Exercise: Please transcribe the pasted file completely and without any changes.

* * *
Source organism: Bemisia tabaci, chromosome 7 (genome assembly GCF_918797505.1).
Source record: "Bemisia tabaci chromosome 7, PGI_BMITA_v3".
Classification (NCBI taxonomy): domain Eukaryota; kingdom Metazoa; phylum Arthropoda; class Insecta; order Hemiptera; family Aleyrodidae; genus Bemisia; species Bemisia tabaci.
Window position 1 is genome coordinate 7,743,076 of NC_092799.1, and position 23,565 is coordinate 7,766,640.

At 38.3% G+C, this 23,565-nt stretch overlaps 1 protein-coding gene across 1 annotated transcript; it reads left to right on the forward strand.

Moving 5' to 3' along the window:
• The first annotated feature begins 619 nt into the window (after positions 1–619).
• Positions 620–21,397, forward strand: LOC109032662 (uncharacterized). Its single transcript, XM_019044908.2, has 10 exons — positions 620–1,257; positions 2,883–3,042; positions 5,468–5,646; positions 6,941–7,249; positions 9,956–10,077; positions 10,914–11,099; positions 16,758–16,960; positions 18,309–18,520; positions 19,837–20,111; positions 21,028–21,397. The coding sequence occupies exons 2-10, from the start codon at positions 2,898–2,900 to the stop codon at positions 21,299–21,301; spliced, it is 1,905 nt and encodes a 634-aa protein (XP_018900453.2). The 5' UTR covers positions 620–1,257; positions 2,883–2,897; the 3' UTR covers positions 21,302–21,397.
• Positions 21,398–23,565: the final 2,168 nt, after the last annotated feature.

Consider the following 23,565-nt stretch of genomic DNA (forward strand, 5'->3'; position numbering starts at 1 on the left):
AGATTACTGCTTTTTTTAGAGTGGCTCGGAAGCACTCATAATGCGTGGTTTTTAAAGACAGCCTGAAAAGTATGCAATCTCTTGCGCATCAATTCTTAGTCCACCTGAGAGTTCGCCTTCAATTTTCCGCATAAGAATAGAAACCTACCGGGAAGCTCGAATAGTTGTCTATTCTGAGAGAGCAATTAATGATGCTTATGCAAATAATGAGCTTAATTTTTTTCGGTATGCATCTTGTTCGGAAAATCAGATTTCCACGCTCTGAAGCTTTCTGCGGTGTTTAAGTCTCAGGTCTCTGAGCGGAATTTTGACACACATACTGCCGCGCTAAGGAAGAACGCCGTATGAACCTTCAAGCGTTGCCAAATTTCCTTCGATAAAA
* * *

Source organism: Bemisia tabaci, chromosome 7 (genome assembly GCF_918797505.1).
Source record: "Bemisia tabaci chromosome 7, PGI_BMITA_v3".
Classification (NCBI taxonomy): domain Eukaryota; kingdom Metazoa; phylum Arthropoda; class Insecta; order Hemiptera; family Aleyrodidae; genus Bemisia; species Bemisia tabaci.
Window position 1 is genome coordinate 7,743,076 of NC_092799.1, and position 23,565 is coordinate 7,766,640.

At 38.3% G+C, this 23,565-nt stretch overlaps 1 protein-coding gene across 1 annotated transcript; it reads left to right on the forward strand.

Moving 5' to 3' along the window:
• The first annotated feature begins 619 nt into the window (after positions 1–619).
• Positions 620–21,397, forward strand: LOC109032662 (uncharacterized). Its single transcript, XM_019044908.2, has 10 exons — positions 620–1,257; positions 2,883–3,042; positions 5,468–5,646; positions 6,941–7,249; positions 9,956–10,077; positions 10,914–11,099; positions 16,758–16,960; positions 18,309–18,520; positions 19,837–20,111; positions 21,028–21,397. The coding sequence occupies exons 2-10, from the start codon at positions 2,898–2,900 to the stop codon at positions 21,299–21,301; spliced, it is 1,905 nt and encodes a 634-aa protein (XP_018900453.2). The 5' UTR covers positions 620–1,257; positions 2,883–2,897; the 3' UTR covers positions 21,302–21,397.
• Positions 21,398–23,565: the final 2,168 nt, after the last annotated feature.

Consider the following 23,565-nt stretch of genomic DNA (forward strand, 5'->3'; position numbering starts at 1 on the left):
AGATTACTGCTTTTTTTAGAGTGGCTCGGAAGCACTCATAATGCGTGGTTTTTAAAGACAGCCTGAAAAGTATGCAATCTCTTGCGCATCAATTCTTAGTCCACCTGAGAGTTCGCCTTCAATTTTCCGCATAAGAATAGAAACCTACCGGGAAGCTCGAATAGTTGTCTATTCTGAGAGAGCAATTAATGATGCTTATGCAAATAATGAGCTTAATTTTTTTCGGTATGCATCTTGTTCGGAAAATCAGATTTCCACGCTCTGAAGCTTTCTGCGGTGTTTAAGTCTCAGGTCTCTGAGCGGAATTTTGACACACATACTGCCGCGCTAAGGAAGAACGCCGTATGAACCTTCAAGCGTTGCCAAATTTCCTTCGATAAAA